How Brands Are Using Social Media To Talk About The Elections
It’s less than a 100 days until the Presidential election occurs, and we wanted to check in with brands to see how they’re using their social media channels to promote getting out the vote campaigns. While it wasn’t necessarily a frequent topic of conversation among brands, of the 485 Top Advertiser Brands we looked at between June 28 – July 28, 2020; we did identify some key strategies for how these brands are using social media to encourage the audience to do their civic duty and participate in the November 3 elections.
Strategy #1: Framing Voting As Empowering
ABC generated 683 responses around a July 4th Instagram video post in conjunction with the nonpartisan I am a voter.® movement promoting voting and civic engagement, which reminded people of all the races at stake this November, along with a prompt to register to vote and sign up for election reminders. It’s worth noting that the CTA included the full URL to the I am a voter.® website, even though Instagram doesn’t allow clickable links in posts. Even without a live link, it’s easy enough for users to cut and paste the link.
Tying the act of voting to a holiday like Independence Day, reinforces how patriotic individuals can impact change, and such a strategy makes sense both in general and also around upcoming holidays like Labor Day.
Strategy #2: Celebrity Advocacy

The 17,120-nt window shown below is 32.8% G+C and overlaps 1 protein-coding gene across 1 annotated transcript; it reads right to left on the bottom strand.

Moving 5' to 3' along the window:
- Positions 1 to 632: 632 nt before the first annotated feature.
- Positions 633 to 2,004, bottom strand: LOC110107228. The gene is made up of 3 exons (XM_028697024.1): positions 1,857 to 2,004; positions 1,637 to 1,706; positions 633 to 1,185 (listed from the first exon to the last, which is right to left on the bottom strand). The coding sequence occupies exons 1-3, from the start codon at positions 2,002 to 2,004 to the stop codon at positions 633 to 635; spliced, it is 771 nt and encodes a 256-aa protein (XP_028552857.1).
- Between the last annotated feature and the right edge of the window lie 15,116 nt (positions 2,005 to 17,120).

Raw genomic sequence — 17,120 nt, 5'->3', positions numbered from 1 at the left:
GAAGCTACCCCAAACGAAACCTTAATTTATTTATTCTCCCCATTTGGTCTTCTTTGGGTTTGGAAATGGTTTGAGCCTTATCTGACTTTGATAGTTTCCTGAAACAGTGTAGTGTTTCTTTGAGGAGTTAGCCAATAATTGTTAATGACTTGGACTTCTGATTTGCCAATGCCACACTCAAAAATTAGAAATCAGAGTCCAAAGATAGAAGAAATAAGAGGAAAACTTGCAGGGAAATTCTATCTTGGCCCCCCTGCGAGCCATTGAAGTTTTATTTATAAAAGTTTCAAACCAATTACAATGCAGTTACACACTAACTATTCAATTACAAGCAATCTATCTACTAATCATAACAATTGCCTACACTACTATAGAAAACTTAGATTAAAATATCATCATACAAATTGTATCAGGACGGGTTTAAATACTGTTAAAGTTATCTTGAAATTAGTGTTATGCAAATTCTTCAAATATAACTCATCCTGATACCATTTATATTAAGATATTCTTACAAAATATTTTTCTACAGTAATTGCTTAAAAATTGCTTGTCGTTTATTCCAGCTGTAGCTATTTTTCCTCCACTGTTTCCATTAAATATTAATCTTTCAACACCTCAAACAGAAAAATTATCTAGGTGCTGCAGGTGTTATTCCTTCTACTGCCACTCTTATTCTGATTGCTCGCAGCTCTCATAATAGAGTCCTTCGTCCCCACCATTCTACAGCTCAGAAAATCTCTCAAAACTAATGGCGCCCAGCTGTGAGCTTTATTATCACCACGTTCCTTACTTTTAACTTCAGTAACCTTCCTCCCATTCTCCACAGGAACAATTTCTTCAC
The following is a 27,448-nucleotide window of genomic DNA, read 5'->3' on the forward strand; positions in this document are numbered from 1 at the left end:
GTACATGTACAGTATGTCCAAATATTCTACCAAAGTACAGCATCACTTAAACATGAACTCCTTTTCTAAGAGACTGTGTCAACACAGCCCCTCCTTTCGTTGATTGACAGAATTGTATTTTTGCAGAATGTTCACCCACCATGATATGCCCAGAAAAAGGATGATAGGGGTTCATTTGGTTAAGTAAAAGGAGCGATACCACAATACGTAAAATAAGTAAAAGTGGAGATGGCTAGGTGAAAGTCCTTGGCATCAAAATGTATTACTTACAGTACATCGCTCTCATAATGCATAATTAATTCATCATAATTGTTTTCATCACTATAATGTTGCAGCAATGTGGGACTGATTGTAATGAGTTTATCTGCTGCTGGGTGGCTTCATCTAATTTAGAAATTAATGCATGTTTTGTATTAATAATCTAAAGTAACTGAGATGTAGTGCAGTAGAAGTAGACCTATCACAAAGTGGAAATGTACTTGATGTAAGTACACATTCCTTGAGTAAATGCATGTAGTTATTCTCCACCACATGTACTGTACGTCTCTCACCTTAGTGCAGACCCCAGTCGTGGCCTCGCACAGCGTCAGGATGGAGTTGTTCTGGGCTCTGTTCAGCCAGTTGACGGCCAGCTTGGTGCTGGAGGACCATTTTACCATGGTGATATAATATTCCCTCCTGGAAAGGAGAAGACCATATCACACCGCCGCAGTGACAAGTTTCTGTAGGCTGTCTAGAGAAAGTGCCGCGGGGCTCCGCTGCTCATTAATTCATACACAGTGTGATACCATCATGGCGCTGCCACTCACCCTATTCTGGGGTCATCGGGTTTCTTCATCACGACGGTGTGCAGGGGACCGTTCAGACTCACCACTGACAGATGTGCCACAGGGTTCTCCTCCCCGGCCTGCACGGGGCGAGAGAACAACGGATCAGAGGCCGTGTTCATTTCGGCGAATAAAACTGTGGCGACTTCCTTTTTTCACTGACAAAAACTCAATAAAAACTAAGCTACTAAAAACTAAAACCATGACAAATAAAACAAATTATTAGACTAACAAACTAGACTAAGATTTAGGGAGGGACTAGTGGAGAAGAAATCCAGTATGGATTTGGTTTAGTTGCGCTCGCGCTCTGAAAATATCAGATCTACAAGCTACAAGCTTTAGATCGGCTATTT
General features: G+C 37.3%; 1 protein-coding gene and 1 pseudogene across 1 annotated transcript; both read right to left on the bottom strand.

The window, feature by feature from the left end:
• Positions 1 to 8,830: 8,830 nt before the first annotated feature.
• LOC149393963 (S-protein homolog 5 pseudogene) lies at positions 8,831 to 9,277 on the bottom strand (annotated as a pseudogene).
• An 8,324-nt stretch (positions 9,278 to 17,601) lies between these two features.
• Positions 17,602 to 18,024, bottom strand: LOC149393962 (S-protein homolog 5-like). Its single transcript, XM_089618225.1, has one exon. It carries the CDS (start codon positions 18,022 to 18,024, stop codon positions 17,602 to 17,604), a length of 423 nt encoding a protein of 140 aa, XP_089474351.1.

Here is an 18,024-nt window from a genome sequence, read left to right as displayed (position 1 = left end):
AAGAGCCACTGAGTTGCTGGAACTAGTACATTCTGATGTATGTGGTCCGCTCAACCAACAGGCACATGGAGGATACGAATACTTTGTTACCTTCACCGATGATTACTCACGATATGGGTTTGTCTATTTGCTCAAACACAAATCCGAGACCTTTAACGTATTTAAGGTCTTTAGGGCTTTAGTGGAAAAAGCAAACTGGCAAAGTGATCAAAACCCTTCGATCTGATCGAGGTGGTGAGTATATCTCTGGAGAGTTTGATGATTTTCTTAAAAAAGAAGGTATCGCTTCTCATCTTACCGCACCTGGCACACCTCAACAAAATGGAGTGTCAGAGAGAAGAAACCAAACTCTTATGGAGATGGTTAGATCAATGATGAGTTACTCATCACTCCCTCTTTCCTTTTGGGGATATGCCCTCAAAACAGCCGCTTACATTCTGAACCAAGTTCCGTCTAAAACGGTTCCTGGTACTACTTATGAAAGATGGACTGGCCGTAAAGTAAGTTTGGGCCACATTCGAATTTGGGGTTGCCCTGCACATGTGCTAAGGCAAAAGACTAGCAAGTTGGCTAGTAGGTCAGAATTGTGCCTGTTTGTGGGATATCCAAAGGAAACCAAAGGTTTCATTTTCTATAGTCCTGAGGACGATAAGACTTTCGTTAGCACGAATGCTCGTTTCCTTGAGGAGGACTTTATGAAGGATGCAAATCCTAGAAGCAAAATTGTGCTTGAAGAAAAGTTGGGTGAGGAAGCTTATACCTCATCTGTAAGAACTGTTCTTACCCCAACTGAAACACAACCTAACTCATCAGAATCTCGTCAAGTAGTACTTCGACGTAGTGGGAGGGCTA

Hearing a respected public figure talk around the need to get out and vote sometimes helps brands grab the audience’s attention in a way, a more generic message wouldn’t. For instance the NBA received 817 responses around a Facebook video where John Wall talked about the importance of voting in local elections. Getting a familiar face to speak from the heart about why voting is important to them will help drive home the point for the social media audience.
Strategy #3: Reassure About Safety
Unlike any other election in recent memory, because of the coronavirus, people could literally be risking their lives by going to the polls. The AARP received 1,934 reponses around a Facebook link to a post addressing those issues, sharing the latest CDC recommendations for voting safely in the November elections. Especially with older voters, explaining how voters can participate on Election Day with the minimal risk to their health is valuable information that brands can share.
Strategy #4: Speak Directly To Your Employees
Between June 28 – July 28, 2020; the U.S. Army shared 3 posts about how service members can vote via absentee ballot which averaged 7,403 responses per post. These types of brand posts serve two types of functions; giving employees invaluable information about how they can vote abroad while also illustrating to customers and potential employees that voting is something that your brand values.
Strategy #5: Celebrate The 19th Amendment
There were 3 social media posts between June 28 – July 28, 2020 by the United States Postal Service that generated 1,536 responses advertising stamps commemorating women getting the right to vote. While selling stamps is a tactic pretty specific to the Post Office, using the history of voting rights to motivate people to vote in the present day, is a social media strategy that’s relevant to a much wider range of brands.
Social media is a big part of how brands stay part of the cultural conversation and as we get close to November, the election is going to be more and more what everyone is talking about. By urging the social media audience to take part in the Democratic process, brands can stay top of mind, while also contributing a public service.
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